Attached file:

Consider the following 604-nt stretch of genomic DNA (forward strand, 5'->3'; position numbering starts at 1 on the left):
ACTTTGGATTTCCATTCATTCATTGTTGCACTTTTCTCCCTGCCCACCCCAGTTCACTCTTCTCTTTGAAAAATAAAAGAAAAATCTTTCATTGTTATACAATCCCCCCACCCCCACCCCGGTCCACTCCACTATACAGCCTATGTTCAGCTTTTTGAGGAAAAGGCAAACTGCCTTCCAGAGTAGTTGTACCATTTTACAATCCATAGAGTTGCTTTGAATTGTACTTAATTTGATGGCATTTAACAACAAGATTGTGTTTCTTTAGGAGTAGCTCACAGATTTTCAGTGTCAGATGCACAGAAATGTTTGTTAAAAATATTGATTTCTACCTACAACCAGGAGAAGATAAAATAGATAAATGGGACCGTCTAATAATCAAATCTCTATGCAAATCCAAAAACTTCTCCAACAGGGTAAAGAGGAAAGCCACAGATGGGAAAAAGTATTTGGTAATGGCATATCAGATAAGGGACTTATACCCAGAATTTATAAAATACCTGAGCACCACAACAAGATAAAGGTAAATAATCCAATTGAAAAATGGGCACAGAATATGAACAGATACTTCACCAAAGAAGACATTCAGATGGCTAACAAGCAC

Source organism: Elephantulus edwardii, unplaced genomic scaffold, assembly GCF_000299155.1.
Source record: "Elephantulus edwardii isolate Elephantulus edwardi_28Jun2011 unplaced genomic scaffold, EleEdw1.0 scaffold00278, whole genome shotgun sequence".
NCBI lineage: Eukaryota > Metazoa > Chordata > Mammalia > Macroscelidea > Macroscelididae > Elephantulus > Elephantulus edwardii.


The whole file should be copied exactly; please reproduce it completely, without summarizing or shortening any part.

Consider the following 604-nt stretch of genomic DNA (forward strand, 5'->3'; position numbering starts at 1 on the left):
ACTTTGGATTTCCATTCATTCATTGTTGCACTTTTCTCCCTGCCCACCCCAGTTCACTCTTCTCTTTGAAAAATAAAAGAAAAATCTTTCATTGTTATACAATCCCCCCACCCCCACCCCGGTCCACTCCACTATACAGCCTATGTTCAGCTTTTTGAGGAAAAGGCAAACTGCCTTCCAGAGTAGTTGTACCATTTTACAATCCATAGAGTTGCTTTGAATTGTACTTAATTTGATGGCATTTAACAACAAGATTGTGTTTCTTTAGGAGTAGCTCACAGATTTTCAGTGTCAGATGCACAGAAATGTTTGTTAAAAATATTGATTTCTACCTACAACCAGGAGAAGATAAAATAGATAAATGGGACCGTCTAATAATCAAATCTCTATGCAAATCCAAAAACTTCTCCAACAGGGTAAAGAGGAAAGCCACAGATGGGAAAAAGTATTTGGTAATGGCATATCAGATAAGGGACTTATACCCAGAATTTATAAAATACCTGAGCACCACAACAAGATAAAGGTAAATAATCCAATTGAAAAATGGGCACAGAATATGAACAGATACTTCACCAAAGAAGACATTCAGATGGCTAACAAGCAC

Source organism: Elephantulus edwardii, unplaced genomic scaffold, assembly GCF_000299155.1.
Source record: "Elephantulus edwardii isolate Elephantulus edwardi_28Jun2011 unplaced genomic scaffold, EleEdw1.0 scaffold00278, whole genome shotgun sequence".
NCBI lineage: Eukaryota > Metazoa > Chordata > Mammalia > Macroscelidea > Macroscelididae > Elephantulus > Elephantulus edwardii.